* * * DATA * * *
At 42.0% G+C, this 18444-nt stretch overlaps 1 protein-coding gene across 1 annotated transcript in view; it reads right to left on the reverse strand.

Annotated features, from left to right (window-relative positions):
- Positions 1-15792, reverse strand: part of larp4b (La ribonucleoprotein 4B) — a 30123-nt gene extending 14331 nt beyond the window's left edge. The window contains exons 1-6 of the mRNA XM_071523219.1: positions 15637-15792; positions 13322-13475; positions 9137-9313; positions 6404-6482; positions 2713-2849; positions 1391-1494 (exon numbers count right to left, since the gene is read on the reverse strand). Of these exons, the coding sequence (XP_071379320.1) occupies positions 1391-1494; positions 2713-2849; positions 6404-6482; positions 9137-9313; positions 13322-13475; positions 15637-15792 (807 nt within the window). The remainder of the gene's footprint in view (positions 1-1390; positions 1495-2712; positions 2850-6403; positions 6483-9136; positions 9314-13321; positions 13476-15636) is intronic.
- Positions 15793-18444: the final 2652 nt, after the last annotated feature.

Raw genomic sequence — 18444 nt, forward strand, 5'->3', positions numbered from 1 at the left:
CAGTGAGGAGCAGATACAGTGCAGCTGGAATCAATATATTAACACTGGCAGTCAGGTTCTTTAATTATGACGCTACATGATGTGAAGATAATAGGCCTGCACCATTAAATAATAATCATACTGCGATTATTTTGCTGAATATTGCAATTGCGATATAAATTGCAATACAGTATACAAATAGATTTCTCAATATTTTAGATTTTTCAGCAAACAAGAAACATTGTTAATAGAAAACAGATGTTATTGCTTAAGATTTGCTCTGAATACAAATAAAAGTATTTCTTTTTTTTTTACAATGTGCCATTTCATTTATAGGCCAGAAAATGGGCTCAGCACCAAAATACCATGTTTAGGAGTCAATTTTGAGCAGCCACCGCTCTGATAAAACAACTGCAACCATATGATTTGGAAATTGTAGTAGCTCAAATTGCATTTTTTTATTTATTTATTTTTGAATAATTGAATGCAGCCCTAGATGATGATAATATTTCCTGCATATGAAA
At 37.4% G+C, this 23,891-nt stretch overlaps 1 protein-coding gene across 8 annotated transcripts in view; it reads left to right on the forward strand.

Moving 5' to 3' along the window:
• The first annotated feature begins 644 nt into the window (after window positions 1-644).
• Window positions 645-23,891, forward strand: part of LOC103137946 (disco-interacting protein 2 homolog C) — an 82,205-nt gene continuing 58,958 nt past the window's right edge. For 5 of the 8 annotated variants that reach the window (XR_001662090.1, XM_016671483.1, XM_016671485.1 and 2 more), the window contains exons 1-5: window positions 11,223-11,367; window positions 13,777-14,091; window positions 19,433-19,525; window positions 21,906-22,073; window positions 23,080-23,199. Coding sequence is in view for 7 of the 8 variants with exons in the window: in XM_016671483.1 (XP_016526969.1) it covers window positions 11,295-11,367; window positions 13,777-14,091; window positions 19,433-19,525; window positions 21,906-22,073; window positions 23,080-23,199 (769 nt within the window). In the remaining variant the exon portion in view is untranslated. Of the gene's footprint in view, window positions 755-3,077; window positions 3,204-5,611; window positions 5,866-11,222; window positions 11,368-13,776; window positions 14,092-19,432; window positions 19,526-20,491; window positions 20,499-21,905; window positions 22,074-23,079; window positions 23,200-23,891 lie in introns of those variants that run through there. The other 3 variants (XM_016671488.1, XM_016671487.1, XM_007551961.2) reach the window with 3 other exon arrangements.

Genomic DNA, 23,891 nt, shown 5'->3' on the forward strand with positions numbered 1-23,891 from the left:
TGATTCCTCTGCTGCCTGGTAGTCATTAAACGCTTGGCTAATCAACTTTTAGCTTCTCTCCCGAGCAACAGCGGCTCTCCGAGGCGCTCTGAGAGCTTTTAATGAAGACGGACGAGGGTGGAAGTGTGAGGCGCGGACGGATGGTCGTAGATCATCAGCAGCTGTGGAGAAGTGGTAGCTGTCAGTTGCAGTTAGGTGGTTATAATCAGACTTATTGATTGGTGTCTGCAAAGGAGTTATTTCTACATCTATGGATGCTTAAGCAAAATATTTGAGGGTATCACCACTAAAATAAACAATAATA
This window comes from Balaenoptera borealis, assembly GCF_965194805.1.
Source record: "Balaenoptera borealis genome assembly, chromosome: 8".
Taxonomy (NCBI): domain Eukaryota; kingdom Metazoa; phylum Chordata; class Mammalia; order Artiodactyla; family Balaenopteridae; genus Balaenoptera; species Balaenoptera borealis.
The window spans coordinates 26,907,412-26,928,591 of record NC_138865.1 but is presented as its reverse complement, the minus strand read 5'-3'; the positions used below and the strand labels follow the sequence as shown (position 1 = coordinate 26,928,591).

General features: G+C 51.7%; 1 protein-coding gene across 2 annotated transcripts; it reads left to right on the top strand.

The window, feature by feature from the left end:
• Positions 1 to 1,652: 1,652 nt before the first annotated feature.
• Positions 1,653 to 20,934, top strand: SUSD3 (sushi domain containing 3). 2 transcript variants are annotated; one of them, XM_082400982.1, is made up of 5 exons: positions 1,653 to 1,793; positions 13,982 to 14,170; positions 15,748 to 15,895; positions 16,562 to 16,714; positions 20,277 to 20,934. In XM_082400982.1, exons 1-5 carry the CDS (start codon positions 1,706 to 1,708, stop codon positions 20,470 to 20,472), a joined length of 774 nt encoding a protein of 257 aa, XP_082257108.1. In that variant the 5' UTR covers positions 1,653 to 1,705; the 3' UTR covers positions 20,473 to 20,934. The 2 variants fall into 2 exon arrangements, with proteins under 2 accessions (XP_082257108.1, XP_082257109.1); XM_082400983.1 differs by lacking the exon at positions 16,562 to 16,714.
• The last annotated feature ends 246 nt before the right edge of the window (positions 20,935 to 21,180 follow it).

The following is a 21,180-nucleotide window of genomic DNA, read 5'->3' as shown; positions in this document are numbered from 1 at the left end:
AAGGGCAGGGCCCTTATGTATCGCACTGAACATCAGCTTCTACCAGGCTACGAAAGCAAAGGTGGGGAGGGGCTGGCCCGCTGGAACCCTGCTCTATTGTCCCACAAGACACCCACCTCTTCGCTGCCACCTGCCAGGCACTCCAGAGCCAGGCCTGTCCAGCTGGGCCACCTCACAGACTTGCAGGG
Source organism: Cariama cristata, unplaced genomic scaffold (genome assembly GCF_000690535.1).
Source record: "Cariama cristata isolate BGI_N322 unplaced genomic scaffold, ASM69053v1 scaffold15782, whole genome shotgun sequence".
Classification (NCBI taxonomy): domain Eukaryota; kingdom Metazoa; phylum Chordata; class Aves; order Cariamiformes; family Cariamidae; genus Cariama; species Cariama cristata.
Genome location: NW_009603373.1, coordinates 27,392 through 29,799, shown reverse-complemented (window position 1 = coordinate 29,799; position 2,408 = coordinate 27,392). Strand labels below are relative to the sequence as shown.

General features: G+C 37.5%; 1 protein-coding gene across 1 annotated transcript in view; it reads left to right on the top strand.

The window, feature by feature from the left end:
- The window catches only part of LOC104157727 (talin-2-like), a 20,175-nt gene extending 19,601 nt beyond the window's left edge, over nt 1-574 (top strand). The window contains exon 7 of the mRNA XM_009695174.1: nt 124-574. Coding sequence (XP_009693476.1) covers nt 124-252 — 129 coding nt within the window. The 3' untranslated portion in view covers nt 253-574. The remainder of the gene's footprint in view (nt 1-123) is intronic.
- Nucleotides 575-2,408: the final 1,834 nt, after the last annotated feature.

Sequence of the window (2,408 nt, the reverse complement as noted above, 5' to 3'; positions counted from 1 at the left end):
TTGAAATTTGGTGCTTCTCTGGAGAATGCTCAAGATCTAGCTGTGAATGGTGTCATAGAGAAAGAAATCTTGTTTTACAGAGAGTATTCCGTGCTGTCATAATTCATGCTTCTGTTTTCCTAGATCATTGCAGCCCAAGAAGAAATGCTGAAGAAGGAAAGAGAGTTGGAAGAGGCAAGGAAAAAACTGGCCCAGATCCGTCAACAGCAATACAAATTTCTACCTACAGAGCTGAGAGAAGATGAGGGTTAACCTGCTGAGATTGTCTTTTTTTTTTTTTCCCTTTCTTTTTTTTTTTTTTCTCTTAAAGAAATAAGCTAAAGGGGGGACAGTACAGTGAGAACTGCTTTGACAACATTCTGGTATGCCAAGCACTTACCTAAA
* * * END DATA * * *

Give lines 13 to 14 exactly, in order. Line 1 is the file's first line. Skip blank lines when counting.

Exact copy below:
This window comes from Balaenoptera borealis, assembly GCF_965194805.1.
Source record: "Balaenoptera borealis genome assembly, chromosome: 8".